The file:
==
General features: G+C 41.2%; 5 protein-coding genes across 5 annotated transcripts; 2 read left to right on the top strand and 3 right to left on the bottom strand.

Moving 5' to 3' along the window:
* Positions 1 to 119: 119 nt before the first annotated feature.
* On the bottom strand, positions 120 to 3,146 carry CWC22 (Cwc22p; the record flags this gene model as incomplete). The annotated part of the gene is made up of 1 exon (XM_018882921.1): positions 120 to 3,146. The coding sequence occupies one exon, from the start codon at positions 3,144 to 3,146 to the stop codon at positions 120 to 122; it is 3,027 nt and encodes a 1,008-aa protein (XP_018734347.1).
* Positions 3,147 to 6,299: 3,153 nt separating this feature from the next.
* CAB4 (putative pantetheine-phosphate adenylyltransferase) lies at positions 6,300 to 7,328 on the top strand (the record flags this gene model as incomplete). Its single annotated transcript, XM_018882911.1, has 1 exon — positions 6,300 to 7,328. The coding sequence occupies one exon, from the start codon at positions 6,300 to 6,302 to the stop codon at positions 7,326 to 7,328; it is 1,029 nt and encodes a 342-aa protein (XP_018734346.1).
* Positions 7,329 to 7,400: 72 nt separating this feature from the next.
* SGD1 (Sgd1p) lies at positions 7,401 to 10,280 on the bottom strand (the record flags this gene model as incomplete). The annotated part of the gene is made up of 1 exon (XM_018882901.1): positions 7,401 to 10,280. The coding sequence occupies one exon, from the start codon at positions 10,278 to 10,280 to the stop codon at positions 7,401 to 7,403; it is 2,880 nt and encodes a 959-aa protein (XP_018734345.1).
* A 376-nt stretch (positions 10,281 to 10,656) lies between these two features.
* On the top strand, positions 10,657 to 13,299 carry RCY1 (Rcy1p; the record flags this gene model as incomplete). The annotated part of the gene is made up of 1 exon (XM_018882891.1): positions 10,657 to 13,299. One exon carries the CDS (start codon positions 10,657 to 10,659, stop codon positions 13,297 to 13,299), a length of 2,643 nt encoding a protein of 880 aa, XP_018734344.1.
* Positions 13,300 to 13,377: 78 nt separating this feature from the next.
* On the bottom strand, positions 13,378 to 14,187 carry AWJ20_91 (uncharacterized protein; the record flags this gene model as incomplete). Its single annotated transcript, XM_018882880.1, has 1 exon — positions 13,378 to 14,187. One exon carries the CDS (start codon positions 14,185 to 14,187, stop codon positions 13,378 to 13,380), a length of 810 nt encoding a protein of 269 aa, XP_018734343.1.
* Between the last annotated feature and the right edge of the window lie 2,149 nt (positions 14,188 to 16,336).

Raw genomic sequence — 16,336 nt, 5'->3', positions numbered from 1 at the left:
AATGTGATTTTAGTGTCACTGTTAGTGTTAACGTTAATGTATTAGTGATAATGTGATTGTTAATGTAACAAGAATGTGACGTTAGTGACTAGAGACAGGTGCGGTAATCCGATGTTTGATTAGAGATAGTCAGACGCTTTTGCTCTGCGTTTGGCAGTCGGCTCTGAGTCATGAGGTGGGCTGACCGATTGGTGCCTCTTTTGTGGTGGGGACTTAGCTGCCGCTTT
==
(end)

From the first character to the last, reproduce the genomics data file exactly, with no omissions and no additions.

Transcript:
General features: G+C 41.2%; 5 protein-coding genes across 5 annotated transcripts; 2 read left to right on the top strand and 3 right to left on the bottom strand.

Moving 5' to 3' along the window:
* Positions 1 to 119: 119 nt before the first annotated feature.
* On the bottom strand, positions 120 to 3,146 carry CWC22 (Cwc22p; the record flags this gene model as incomplete). The annotated part of the gene is made up of 1 exon (XM_018882921.1): positions 120 to 3,146. The coding sequence occupies one exon, from the start codon at positions 3,144 to 3,146 to the stop codon at positions 120 to 122; it is 3,027 nt and encodes a 1,008-aa protein (XP_018734347.1).
* Positions 3,147 to 6,299: 3,153 nt separating this feature from the next.
* CAB4 (putative pantetheine-phosphate adenylyltransferase) lies at positions 6,300 to 7,328 on the top strand (the record flags this gene model as incomplete). Its single annotated transcript, XM_018882911.1, has 1 exon — positions 6,300 to 7,328. The coding sequence occupies one exon, from the start codon at positions 6,300 to 6,302 to the stop codon at positions 7,326 to 7,328; it is 1,029 nt and encodes a 342-aa protein (XP_018734346.1).
* Positions 7,329 to 7,400: 72 nt separating this feature from the next.
* SGD1 (Sgd1p) lies at positions 7,401 to 10,280 on the bottom strand (the record flags this gene model as incomplete). The annotated part of the gene is made up of 1 exon (XM_018882901.1): positions 7,401 to 10,280. The coding sequence occupies one exon, from the start codon at positions 10,278 to 10,280 to the stop codon at positions 7,401 to 7,403; it is 2,880 nt and encodes a 959-aa protein (XP_018734345.1).
* A 376-nt stretch (positions 10,281 to 10,656) lies between these two features.
* On the top strand, positions 10,657 to 13,299 carry RCY1 (Rcy1p; the record flags this gene model as incomplete). The annotated part of the gene is made up of 1 exon (XM_018882891.1): positions 10,657 to 13,299. One exon carries the CDS (start codon positions 10,657 to 10,659, stop codon positions 13,297 to 13,299), a length of 2,643 nt encoding a protein of 880 aa, XP_018734344.1.
* Positions 13,300 to 13,377: 78 nt separating this feature from the next.
* On the bottom strand, positions 13,378 to 14,187 carry AWJ20_91 (uncharacterized protein; the record flags this gene model as incomplete). Its single annotated transcript, XM_018882880.1, has 1 exon — positions 13,378 to 14,187. One exon carries the CDS (start codon positions 14,185 to 14,187, stop codon positions 13,378 to 13,380), a length of 810 nt encoding a protein of 269 aa, XP_018734343.1.
* Between the last annotated feature and the right edge of the window lie 2,149 nt (positions 14,188 to 16,336).

Raw genomic sequence — 16,336 nt, 5'->3', positions numbered from 1 at the left:
AATGTGATTTTAGTGTCACTGTTAGTGTTAACGTTAATGTATTAGTGATAATGTGATTGTTAATGTAACAAGAATGTGACGTTAGTGACTAGAGACAGGTGCGGTAATCCGATGTTTGATTAGAGATAGTCAGACGCTTTTGCTCTGCGTTTGGCAGTCGGCTCTGAGTCATGAGGTGGGCTGACCGATTGGTGCCTCTTTTGTGGTGGGGACTTAGCTGCCGCTTT